Pull green shallots when they are about ¼” in diameter and store in a cold, moist place for short periods. Mature, dry bulbs are dug after the tops die back, usually in mid-to late summer. Cure in a warm, dry place for about a week. Store in mesh bags in cool, dry conditions.

Replant the smaller bulbs or use them first since they do not keep well.

COMMON PROBLEMS

DISEASES: downy mildew, bacterial soft rot, neck rot

INSECTS: onion maggot, onion thrips

CULTURAL: bulb rot from bruising or planting too deeply; tip-burn from ozone (air pollutant)

HARVESTING AND STORAGE

DAYS TO MATURITY: 60-75 days

HARVEST: Harvest as green onions when tops are 6-8” high (about 6 weeks after planting). Side shoots also have little white “button” onions at their base which may be mixed with vegetables, casseroles, etc.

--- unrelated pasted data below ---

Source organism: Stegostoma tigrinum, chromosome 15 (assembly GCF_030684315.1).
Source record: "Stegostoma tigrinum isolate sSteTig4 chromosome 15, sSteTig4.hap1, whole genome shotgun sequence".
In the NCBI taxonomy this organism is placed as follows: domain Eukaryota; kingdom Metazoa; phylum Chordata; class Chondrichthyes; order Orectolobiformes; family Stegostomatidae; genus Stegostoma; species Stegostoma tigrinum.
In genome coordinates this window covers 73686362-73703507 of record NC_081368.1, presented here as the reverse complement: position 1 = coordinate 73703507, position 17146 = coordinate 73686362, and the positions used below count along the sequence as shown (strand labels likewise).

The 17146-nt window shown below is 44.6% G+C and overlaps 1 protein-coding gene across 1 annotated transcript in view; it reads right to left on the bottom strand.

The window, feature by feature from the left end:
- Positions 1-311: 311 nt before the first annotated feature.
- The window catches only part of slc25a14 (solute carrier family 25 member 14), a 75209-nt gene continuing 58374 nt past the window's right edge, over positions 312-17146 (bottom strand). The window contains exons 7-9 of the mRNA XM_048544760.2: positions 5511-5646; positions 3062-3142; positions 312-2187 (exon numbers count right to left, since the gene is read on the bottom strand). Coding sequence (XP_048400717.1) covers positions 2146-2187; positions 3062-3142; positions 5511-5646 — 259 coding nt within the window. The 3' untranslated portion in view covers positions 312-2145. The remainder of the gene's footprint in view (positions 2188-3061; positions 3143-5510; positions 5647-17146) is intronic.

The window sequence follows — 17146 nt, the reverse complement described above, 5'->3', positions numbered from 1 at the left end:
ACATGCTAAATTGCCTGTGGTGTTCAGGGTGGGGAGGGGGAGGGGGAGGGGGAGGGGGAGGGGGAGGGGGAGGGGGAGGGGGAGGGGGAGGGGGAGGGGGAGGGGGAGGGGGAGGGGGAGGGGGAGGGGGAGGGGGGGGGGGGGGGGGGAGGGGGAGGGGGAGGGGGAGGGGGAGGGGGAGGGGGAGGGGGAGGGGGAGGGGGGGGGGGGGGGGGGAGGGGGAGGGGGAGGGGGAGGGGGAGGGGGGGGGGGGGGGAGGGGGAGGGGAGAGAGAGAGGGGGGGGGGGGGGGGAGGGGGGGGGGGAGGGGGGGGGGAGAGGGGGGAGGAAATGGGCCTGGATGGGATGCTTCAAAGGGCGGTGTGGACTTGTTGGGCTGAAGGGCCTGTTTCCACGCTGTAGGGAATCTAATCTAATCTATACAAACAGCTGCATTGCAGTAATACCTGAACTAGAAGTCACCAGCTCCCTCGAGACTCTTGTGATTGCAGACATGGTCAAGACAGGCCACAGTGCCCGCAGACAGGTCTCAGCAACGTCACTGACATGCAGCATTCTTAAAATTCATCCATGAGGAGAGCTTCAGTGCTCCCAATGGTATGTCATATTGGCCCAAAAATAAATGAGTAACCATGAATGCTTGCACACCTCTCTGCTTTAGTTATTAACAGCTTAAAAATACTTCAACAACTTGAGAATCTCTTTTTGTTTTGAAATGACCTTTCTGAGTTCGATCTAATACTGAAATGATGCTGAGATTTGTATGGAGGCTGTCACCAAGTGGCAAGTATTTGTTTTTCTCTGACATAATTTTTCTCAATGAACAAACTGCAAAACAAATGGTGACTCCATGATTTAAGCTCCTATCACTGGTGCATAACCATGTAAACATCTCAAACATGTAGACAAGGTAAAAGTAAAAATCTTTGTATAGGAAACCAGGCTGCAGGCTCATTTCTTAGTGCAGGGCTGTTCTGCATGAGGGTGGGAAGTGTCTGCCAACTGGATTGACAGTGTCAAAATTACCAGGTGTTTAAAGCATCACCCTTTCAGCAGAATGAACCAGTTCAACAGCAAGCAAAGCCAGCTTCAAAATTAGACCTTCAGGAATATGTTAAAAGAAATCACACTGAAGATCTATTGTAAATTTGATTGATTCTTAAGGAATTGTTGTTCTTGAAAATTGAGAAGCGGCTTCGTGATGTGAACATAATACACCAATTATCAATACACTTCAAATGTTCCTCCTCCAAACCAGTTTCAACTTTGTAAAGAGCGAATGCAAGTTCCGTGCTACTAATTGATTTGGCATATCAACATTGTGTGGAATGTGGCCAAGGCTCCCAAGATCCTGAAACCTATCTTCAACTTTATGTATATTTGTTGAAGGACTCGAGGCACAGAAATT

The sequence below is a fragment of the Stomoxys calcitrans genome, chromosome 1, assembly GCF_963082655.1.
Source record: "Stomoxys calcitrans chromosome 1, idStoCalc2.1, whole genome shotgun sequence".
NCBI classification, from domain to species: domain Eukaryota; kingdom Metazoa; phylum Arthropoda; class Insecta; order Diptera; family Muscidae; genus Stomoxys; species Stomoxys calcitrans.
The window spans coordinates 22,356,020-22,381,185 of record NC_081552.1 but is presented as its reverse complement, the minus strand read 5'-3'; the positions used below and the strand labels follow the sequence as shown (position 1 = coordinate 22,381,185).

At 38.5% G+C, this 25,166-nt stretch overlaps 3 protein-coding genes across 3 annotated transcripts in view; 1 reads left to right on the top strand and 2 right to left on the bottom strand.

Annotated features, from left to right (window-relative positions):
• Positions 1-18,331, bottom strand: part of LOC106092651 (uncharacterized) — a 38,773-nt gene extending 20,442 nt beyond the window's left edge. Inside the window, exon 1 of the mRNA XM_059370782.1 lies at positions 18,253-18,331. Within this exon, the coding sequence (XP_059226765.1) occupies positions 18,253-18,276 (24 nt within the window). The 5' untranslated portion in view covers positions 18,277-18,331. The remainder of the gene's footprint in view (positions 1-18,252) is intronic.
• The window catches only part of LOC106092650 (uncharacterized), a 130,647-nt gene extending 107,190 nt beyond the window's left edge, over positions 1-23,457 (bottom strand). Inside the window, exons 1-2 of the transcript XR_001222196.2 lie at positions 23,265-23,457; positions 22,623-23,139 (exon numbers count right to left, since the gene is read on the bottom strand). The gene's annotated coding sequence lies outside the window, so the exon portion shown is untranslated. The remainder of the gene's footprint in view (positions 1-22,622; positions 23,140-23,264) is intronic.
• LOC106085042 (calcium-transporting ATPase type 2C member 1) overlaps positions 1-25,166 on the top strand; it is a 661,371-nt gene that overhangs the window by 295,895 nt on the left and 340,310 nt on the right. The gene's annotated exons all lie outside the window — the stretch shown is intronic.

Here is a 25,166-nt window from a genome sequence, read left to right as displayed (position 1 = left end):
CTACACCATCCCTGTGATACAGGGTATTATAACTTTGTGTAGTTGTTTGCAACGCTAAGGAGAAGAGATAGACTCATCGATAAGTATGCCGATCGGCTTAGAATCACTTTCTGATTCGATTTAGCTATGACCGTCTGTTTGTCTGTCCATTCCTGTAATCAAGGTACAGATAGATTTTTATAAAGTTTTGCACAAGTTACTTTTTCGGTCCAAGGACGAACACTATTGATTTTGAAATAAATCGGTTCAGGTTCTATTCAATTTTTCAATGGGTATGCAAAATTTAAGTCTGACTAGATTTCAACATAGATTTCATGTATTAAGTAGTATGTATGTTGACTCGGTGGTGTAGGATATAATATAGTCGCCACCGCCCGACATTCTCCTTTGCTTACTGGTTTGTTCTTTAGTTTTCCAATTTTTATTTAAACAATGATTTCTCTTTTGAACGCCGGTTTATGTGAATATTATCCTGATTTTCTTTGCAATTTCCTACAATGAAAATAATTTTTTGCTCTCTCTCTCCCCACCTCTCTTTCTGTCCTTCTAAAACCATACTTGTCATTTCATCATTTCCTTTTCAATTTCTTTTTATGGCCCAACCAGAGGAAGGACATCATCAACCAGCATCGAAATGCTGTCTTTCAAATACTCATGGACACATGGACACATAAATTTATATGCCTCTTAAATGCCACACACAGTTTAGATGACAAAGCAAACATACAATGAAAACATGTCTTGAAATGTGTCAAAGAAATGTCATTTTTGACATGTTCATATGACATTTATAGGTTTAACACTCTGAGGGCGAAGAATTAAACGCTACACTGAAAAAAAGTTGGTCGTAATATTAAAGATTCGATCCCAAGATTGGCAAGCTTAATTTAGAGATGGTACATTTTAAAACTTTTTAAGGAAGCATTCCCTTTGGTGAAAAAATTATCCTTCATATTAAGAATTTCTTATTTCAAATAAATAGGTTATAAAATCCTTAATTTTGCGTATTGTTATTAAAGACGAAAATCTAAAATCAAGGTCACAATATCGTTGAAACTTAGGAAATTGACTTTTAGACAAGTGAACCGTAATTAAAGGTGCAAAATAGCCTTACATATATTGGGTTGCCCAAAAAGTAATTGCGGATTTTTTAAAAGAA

Harvest mature bulbs when tops have turned yellow and bulbs are 1” – 1 ½ “ in diameter. Cut off tops and cure.

APPROXIMATE YIELDS: 10-20 shallots per bulb planted: 4-8 lbs per 10-foot row.

AMOUNT TO RAISE PER PERSON: 3-4 lbs.

STORAGE: cool, dry area (32-40 degrees F, 60-70% RH); 6 months or longer.

PRESERVATION: Store dry or freeze by chopping and covering with water.